Fantasy Baseball’s Roots

Fantasy Baseball’s Roots

Fantasy Baseball’s Roots

Anyone that enjoys season long fantasy baseball, understands the importance of the draft. It is more than just strategy and roster building, it’s a sense of camaraderie amongst your closest friends and partners in baseball. It’s where you talk smack about the previous season, hype up this year’s prospects, predict that your team will be in the pennant race and, of course, fight over the best players in the game.

I have often wondered, where did this great tradition begin, and who are the men behind it? After digging through countless articles and books on the history of fantasy baseball, I believe we have finally tracked down the godfathers of fantasy baseball and pieced together their story.

Daniel Okrent
Daniel Okrent
Every really good league has one or two members that claim to have played fantasy football when ‘drafted blind, calculated our scores from the box scores, by hand’. Well a man named Daniel Okrent was the first to invent this modern format of fantasy baseball. Okrent, a magazine writer/editor, came up with the idea that team owners would draft a team from a list of active Major League Baseball players, and would follow their statistics as the season went on to calculate each team’s scores. This new format forced owners to make predictions about players future performances, health, playing time, schedule, and replicated decisions and thought process that real managers must make.

Okrent named the game La Rotisserie, after a New York City restaurant where the league members would meet to play and hold their drafts, La Rotisserie Francaise. La Rotisserie would officially become the first known existence of modern fantasy baseball.

Through Okrent’s media connections, the game grew like wildfire. Within just a few years, a new type of business evolved, the fantasy sports expert. These business existed with the sole purpose of providing fantasy team owners with more reliable information, more accurate projections, and a clear drafting strategy.

Through the popularity of his newspaper, USA Today, Okrent was able to popularize fantasy baseball and the USA Today writers and experts that covered it. The first experts on record as having written fantasy baseball articles for USA Today were John Benson, Alex Patton, and Ron Shandler. Of the three, Benson was by far the biggest name in the industry. Over the course of the late 1980’s he built up a reputation as being the expert in fantasy baseball, and in 1989 he published his first book. Later that year Benson developed the industry’s first draft simulation program, software that still exists and is sold today.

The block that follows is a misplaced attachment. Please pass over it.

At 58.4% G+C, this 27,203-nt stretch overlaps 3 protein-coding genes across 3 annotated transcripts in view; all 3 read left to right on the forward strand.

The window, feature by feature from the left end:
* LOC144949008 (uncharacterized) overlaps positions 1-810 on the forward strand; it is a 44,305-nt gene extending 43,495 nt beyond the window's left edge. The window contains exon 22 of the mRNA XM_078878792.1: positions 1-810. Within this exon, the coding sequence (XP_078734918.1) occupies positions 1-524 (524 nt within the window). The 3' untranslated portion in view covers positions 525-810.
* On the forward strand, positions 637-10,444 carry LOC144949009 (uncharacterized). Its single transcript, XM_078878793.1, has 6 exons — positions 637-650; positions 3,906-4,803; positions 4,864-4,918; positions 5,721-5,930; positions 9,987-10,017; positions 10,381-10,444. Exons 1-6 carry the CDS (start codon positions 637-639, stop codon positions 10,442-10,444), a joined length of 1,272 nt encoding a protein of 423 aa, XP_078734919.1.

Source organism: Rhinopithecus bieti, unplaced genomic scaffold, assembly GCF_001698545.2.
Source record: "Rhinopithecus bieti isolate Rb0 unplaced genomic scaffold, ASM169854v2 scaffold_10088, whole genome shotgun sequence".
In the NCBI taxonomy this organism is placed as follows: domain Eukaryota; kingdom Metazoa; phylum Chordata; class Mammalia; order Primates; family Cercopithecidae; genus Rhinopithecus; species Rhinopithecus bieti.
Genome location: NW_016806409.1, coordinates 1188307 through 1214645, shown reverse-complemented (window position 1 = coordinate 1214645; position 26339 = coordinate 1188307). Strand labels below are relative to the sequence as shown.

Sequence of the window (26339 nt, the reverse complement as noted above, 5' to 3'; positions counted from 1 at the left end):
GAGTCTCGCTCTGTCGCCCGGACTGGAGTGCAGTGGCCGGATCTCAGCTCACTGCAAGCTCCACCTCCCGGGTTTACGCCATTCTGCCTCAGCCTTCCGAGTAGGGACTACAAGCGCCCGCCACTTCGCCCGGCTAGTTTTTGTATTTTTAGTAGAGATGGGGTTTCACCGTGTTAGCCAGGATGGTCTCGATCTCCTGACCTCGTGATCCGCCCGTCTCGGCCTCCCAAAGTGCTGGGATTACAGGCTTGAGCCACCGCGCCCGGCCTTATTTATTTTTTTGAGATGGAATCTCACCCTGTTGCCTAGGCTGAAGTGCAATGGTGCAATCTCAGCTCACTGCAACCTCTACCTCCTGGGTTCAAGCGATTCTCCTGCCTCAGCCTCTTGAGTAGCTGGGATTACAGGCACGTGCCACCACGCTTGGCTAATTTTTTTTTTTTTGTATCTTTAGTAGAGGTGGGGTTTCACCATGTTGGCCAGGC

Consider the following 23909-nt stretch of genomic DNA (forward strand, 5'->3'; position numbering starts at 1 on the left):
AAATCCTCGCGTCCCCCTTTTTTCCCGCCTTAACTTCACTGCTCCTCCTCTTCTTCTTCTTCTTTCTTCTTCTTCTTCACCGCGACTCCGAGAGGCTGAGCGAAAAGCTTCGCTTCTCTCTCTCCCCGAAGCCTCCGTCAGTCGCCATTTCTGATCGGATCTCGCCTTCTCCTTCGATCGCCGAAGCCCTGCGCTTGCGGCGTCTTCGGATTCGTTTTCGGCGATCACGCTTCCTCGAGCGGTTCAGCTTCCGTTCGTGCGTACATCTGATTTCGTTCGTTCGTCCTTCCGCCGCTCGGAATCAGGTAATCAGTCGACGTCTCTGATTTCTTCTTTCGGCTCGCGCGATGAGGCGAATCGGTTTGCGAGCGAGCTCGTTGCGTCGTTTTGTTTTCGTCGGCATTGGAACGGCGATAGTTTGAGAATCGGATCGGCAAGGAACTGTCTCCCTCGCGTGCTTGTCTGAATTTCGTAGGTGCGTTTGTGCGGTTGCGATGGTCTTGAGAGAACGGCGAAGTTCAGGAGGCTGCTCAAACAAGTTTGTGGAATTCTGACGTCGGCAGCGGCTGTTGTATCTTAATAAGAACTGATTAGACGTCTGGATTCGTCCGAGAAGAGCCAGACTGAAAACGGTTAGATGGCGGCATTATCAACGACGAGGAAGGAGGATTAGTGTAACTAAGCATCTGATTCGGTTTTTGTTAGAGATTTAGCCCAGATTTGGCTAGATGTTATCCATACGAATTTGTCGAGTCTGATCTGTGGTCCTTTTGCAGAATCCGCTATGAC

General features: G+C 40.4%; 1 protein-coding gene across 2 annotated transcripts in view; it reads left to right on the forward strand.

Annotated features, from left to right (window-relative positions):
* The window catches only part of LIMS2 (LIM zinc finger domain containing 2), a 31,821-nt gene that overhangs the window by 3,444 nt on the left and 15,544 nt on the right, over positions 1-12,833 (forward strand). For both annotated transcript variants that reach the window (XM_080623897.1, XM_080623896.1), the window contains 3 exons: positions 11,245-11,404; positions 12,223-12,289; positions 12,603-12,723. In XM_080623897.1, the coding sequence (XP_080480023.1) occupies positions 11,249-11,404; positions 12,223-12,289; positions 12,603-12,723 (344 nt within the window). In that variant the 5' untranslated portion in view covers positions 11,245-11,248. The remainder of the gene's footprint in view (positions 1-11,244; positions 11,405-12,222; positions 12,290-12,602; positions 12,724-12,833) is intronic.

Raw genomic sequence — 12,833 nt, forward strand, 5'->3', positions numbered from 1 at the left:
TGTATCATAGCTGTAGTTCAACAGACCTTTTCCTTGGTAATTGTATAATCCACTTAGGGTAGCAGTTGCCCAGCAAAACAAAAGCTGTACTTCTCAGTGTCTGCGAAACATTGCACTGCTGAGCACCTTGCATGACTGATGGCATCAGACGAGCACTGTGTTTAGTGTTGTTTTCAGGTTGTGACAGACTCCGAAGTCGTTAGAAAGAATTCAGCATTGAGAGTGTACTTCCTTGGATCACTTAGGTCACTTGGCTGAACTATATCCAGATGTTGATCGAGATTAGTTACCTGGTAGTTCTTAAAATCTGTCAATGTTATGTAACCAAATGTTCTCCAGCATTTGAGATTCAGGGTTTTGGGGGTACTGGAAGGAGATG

As we entered into the 1990’s it was clear this industry would continute to grow in popularity and demand. In 1991 the game had grown to 1 million players and by 1994 there were an estimated 3 million fantasy baseball players world wide. Today that number is 33.5 million, with conservative estimates putting it over 50 million by 2020. The popularity has boomed over the past five years thanks to the rising popularity of daily fantasy sports, which has an estimated 41 million players.

I often think back to that group of men calculating the team’s score each weekend from the previous week’s boxscores, and wonder if in that moment they had any idea or interest in just how popular the game would become, or if they, like the rest of us today, were just caught in the moment with friends talking the game they love.

Chris is the lead researcher and writer for The Daily Audible. He has a decade of experience in sports gambling, handicapping, daily fantasy sports, scouting, and analysis.

Chris has a background in the development side of After spending almost a decade working on the development end of the fantasy industry, Chris made the move to the content side of the industry in fall of 2011. He covers the NFL, PGA, NBA, and NHL for The Daily Audible.

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